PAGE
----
Leopard recovered

After being alerted by fishermen Wednesday, Sea Tow Crystal Coast recovers the capsized Leopard catamaran, which went missing 400 miles nautical miles north of the Dominican Republic in November 2016. (Contributed photo)

BEAUFORT — A vessel that capsized more than five months ago was located Wednesday off Cape Lookout National Seashore.

Area fisherman spotted the Atlantic 57 Catamaran, Leopard, roughly 25 miles off the cape and alerted authorities.

The vessel, which went down 400 nautical miles north of the Dominican Republic Nov. 21, was recovered by Sea Tow Crystal Coast and brought to Beaufort.  

Leopard was en route from the Chesapeake Bay to St. Maarten at the time of the capsizing.

According to Dana Catapano, with Sea Tow Crystal Coast managing and marketing, a fisherman had spotted the still capsized vessel around 5:30 a.m. and made radio contact with the U.S. Coast Guard.

"One of our captains, Zack Willis, heard the call and after contacting the fishing vessel that had spotted the catamaran to pin point its location, he responded to the vessel on a 33-foot Kodiac to assist if need be," she said. "He didn't know whether there were passengers aboard."

Upon Capt. Willis’ arrival, he determined the vessel was unoccupied and tied off to it.

"He has been towing it all day," Mrs. Catapano said in a phone interview Wednesday.

He was joined by Capt. Cody Catapano, Sea Tow franchise owner, and Capt. Brian Davis to bring in the vessel.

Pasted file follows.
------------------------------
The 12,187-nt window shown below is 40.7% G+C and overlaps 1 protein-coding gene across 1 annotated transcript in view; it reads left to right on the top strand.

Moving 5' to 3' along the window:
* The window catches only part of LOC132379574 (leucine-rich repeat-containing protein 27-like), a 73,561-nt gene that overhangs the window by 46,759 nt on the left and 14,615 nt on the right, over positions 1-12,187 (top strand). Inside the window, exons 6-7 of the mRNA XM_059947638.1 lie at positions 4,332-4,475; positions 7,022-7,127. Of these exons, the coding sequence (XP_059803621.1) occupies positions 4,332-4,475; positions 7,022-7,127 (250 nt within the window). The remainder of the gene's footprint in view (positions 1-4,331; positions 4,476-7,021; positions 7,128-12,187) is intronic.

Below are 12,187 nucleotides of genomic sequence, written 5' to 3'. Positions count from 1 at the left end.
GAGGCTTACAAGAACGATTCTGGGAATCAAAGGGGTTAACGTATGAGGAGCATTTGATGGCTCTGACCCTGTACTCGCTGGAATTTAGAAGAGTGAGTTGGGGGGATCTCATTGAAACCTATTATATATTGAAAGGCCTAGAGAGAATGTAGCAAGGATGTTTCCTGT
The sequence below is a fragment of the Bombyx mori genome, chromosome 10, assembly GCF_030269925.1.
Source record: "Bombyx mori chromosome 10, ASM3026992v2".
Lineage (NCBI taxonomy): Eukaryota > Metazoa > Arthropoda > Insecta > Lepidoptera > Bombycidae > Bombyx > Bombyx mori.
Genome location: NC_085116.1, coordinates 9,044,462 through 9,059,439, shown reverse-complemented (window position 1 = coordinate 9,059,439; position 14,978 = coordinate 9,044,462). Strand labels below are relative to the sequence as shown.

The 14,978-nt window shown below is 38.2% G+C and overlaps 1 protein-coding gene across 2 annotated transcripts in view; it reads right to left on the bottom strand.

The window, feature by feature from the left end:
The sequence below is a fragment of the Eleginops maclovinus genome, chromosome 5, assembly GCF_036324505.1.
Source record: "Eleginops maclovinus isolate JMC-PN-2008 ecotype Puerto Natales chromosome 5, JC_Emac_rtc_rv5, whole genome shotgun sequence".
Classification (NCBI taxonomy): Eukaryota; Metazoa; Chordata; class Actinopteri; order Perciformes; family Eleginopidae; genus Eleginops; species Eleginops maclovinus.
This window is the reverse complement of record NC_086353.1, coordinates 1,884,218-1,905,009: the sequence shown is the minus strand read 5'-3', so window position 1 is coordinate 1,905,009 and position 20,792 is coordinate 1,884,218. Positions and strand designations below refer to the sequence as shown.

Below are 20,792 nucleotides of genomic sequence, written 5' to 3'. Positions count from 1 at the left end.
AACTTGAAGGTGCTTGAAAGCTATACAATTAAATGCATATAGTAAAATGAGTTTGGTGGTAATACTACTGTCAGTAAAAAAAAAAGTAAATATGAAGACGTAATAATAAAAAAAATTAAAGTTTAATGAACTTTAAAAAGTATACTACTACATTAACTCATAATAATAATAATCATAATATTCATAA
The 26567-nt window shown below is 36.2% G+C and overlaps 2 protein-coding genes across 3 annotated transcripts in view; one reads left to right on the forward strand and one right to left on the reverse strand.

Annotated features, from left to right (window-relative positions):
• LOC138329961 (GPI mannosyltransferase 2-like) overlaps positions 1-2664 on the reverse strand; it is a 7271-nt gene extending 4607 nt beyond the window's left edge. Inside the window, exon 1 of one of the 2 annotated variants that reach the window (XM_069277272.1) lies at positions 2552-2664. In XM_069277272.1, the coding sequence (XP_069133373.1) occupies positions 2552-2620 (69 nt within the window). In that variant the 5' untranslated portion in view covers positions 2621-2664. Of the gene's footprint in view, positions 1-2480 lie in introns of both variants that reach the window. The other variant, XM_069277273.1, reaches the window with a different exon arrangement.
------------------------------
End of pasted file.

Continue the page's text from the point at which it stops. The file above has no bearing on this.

Mrs. Catapano said Capt. Willis began researching the vessel and determined its origin.

"The Coast Guard in Miami was contacted and they in turn contacted the owners," she said.

The insurance company representing the owners were also contacted and hired Sea Tow to recover the vessel.

Mrs. Catapano said the day's recovery effort had been long and tiring.

"They are now just inside the bight at the Cape,” she told the News-Times around 7:30 p.m. "Capt. Davis has been in the water much of the day trying to attach floats to help right the catamaran."

She said a crane on their tug would  be used to help right the vessel.

"They are in calmer waters now that should make it easier to work," she noted.

According to weather reports, a wind shift could create dangerous ocean conditions on Thursday for the work.

Mrs. Captapano said her research into initial Coast Guard Miami reports shows that the catamaran appeared to have encountered a water spout and high winds causing the vessel to flip over back in November.

Three crew members aboard, all experienced sailors, were rescued by a merchant vessel approximately 10 hours after it capsized.

Reports indicate one crew member sustained minor injuries.

She said the crew and others had returned the next day in an attempt to recover the vessel, but an extensive search revealed the catamaran was nowhere to be found.

The vessel was designed by Chris White Designs located in South Dartmouth, Mass.

(3) comments


This is what happens to 'wind farms offshore'. To answer folks questions. [wink]

Big Fat Drunk Republican

Who gets the boat? That hull is still worth a lot of coin, as are many other components etc.
Who actually found the boat? It said fisherman, but no name.
I suspect the owners and insurance co still have a claim under certain rules of Maritime Law.

Also 5 months is a long time to be adrift at sea and not seen. Seems nobody was looking to hard.

Where is the boat now?

Big Fat Drunk Republican

Any updates?

Welcome to the discussion.

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